“Mike Seeger was very influential in the revival of old-time music,” explains Teachout. “Mike did a lot of field recording and sought out the master players in Appalachia, learned from them and, importantly, brought people like Roscoe Holcomb and Tommy Jarrell out of their local communities and into the larger folk scene.”

Mike Seeger wrote, “Music from the true vine grows out of hundreds of years of British traditions that blended in our country with equally ancient African traditions to produce songs and sounds unique to the United States.” Seeger made it his mission to keep the music alive and grow its audience. “For the peoples of the rural South, their great variety of music, song and story provided their Shakespeare, their dance music, their news and the fabric of their daily lives,” said Seeger. “This music in time became the roots of today’s country, bluegrass and popular music and remains, as ever, enduring and refreshing listening.”

Mike Seeger and other revivalists brought traditional styles to larger audiences, and such bands as the New Lost City Ramblers began to revive old-style music. For his work, Seeger received six Grammy nominations: two with the New Lost City Ramblers, one with John Hartford and David Grisman and three on his own. In 1995 he received the Rex Foundation’s Ralph J. Gleason Lifetime Achievement Award, established by the Grateful Dead, honoring him as “one of our great musical and cultural resources.” In 2009 the National Endowment for the Arts awarded him the nation’s highest honor in the field of traditional arts, a National Heritage Fellowship.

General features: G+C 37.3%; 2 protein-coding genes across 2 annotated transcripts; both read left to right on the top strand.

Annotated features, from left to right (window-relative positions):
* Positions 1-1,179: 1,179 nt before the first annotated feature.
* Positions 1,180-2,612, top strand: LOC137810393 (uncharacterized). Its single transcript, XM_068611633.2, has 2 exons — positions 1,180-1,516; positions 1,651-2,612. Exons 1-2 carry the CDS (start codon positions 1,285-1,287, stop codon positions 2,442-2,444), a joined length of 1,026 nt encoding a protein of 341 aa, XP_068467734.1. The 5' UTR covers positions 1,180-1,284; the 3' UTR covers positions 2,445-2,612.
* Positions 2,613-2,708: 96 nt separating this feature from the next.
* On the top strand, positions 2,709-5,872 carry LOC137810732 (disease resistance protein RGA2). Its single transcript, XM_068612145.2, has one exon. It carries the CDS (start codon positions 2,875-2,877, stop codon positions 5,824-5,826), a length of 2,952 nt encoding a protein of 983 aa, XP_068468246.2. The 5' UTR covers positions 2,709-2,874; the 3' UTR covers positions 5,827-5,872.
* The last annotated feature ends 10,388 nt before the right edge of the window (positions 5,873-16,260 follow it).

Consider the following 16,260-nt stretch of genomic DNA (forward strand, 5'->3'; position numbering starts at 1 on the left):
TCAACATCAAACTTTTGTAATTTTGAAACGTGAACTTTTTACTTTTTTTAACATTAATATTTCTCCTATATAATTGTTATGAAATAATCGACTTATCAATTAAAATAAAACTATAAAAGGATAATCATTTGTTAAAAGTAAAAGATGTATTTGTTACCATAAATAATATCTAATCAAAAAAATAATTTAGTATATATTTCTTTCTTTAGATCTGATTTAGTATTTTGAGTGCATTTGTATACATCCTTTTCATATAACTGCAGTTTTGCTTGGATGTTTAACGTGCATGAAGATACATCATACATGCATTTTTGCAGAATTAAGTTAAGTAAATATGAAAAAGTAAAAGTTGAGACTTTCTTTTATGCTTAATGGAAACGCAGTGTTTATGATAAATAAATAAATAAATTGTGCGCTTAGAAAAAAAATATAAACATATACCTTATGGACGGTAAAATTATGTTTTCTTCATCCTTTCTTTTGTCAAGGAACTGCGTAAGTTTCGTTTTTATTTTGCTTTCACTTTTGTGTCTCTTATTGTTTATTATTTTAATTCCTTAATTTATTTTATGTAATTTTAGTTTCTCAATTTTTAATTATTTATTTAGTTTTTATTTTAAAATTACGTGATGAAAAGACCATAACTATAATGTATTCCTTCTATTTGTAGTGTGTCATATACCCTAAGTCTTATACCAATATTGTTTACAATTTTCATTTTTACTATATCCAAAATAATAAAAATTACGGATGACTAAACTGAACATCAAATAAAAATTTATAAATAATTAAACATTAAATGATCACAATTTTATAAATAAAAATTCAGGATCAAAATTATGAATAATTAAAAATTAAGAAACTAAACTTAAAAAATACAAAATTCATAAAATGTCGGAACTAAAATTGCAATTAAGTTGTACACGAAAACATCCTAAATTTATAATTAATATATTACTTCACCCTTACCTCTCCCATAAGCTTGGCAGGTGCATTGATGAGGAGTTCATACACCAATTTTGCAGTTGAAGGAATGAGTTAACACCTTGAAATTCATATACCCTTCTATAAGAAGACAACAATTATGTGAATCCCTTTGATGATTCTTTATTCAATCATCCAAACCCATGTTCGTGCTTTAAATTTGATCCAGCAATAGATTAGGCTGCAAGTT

Yet Seeger and his musical compatriots weren’t doing this work for the honors or Grammys. Instead, they were investing in the future and wanted to see this music thrive. The greatest achievement of the group that revived old-time traditions is that today the music seems alive and well with thriving communities of players and dancers.

Individual, melodic traditions within old-time have also been revived and refreshed. In the 1700s, Fiona Ritchie writes, over half of all fiddlers in the United States were black. Today, there are many groups celebrating that rich, African American heritage of old-time music. For example, the Carolina Chocolate Drops are a black, old-time string band from North Carolina. Their 2010 album, Genuine Negro Jig, won a Grammy for best traditional folk album. Native American singers and fiddlers like Walker Calhoun add their voices to old-time traditions. Calhoun, for example, sang Cherokee songs over three-finger-style banjo.